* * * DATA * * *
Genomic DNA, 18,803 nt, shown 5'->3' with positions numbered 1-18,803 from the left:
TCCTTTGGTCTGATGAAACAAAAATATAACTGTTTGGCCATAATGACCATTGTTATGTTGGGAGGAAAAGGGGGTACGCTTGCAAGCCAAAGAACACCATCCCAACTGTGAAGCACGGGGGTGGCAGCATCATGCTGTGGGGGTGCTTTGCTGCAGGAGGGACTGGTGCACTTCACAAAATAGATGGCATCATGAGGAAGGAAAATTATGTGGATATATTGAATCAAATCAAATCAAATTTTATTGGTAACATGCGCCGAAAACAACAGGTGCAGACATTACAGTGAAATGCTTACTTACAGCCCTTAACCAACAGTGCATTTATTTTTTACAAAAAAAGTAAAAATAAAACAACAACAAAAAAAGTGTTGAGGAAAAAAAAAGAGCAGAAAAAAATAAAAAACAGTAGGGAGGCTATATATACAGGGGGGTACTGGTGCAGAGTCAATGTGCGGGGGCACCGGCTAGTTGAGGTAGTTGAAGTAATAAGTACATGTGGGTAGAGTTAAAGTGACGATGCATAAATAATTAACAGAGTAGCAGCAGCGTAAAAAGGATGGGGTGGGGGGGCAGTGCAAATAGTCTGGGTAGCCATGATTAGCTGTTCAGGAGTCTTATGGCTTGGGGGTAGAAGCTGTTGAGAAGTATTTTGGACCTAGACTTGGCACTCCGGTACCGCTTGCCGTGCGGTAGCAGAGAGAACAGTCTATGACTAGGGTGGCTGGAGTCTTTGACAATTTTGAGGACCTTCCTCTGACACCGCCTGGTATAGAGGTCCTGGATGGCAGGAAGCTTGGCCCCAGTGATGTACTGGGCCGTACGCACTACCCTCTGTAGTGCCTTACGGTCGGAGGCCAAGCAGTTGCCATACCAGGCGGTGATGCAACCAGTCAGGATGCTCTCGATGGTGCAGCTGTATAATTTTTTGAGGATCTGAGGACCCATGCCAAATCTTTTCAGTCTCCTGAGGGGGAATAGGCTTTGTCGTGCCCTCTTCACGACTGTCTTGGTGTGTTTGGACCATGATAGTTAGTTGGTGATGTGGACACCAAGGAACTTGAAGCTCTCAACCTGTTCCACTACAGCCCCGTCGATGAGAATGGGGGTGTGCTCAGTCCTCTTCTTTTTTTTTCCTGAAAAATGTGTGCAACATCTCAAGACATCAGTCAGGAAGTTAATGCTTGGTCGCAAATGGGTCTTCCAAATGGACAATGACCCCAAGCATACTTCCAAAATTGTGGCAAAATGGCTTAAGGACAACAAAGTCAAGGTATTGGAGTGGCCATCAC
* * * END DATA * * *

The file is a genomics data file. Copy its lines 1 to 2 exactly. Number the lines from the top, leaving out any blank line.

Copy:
Genomic DNA, 18,803 nt, shown 5'->3' with positions numbered 1-18,803 from the left:
TCCTTTGGTCTGATGAAACAAAAATATAACTGTTTGGCCATAATGACCATTGTTATGTTGGGAGGAAAAGGGGGTACGCTTGCAAGCCAAAGAACACCATCCCAACTGTGAAGCACGGGGGTGGCAGCATCATGCTGTGGGGGTGCTTTGCTGCAGGAGGGACTGGTGCACTTCACAAAATAGATGGCATCATGAGGAAGGAAAATTATGTGGATATATTGAATCAAATCAAATCAAATTTTATTGGTAACATGCGCCGAAAACAACAGGTGCAGACATTACAGTGAAATGCTTACTTACAGCCCTTAACCAACAGTGCATTTATTTTTTACAAAAAAAGTAAAAATAAAACAACAACAAAAAAAGTGTTGAGGAAAAAAAAAGAGCAGAAAAAAATAAAAAACAGTAGGGAGGCTATATATACAGGGGGGTACTGGTGCAGAGTCAATGTGCGGGGGCACCGGCTAGTTGAGGTAGTTGAAGTAATAAGTACATGTGGGTAGAGTTAAAGTGACGATGCATAAATAATTAACAGAGTAGCAGCAGCGTAAAAAGGATGGGGTGGGGGGGCAGTGCAAATAGTCTGGGTAGCCATGATTAGCTGTTCAGGAGTCTTATGGCTTGGGGGTAGAAGCTGTTGAGAAGTATTTTGGACCTAGACTTGGCACTCCGGTACCGCTTGCCGTGCGGTAGCAGAGAGAACAGTCTATGACTAGGGTGGCTGGAGTCTTTGACAATTTTGAGGACCTTCCTCTGACACCGCCTGGTATAGAGGTCCTGGATGGCAGGAAGCTTGGCCCCAGTGATGTACTGGGCCGTACGCACTACCCTCTGTAGTGCCTTACGGTCGGAGGCCAAGCAGTTGCCATACCAGGCGGTGATGCAACCAGTCAGGATGCTCTCGATGGTGCAGCTGTATAATTTTTTGAGGATCTGAGGACCCATGCCAAATCTTTTCAGTCTCCTGAGGGGGAATAGGCTTTGTCGTGCCCTCTTCACGACTGTCTTGGTGTGTTTGGACCATGATAGTTAGTTGGTGATGTGGACACCAAGGAACTTGAAGCTCTCAACCTGTTCCACTACAGCCCCGTCGATGAGAATGGGGGTGTGCTCAGTCCTCTTCTTTTTTTTTCCTGAAAAATGTGTGCAACATCTCAAGACATCAGTCAGGAAGTTAATGCTTGGTCGCAAATGGGTCTTCCAAATGGACAATGACCCCAAGCATACTTCCAAAATTGTGGCAAAATGGCTTAAGGACAACAAAGTCAAGGTATTGGAGTGGCCATCAC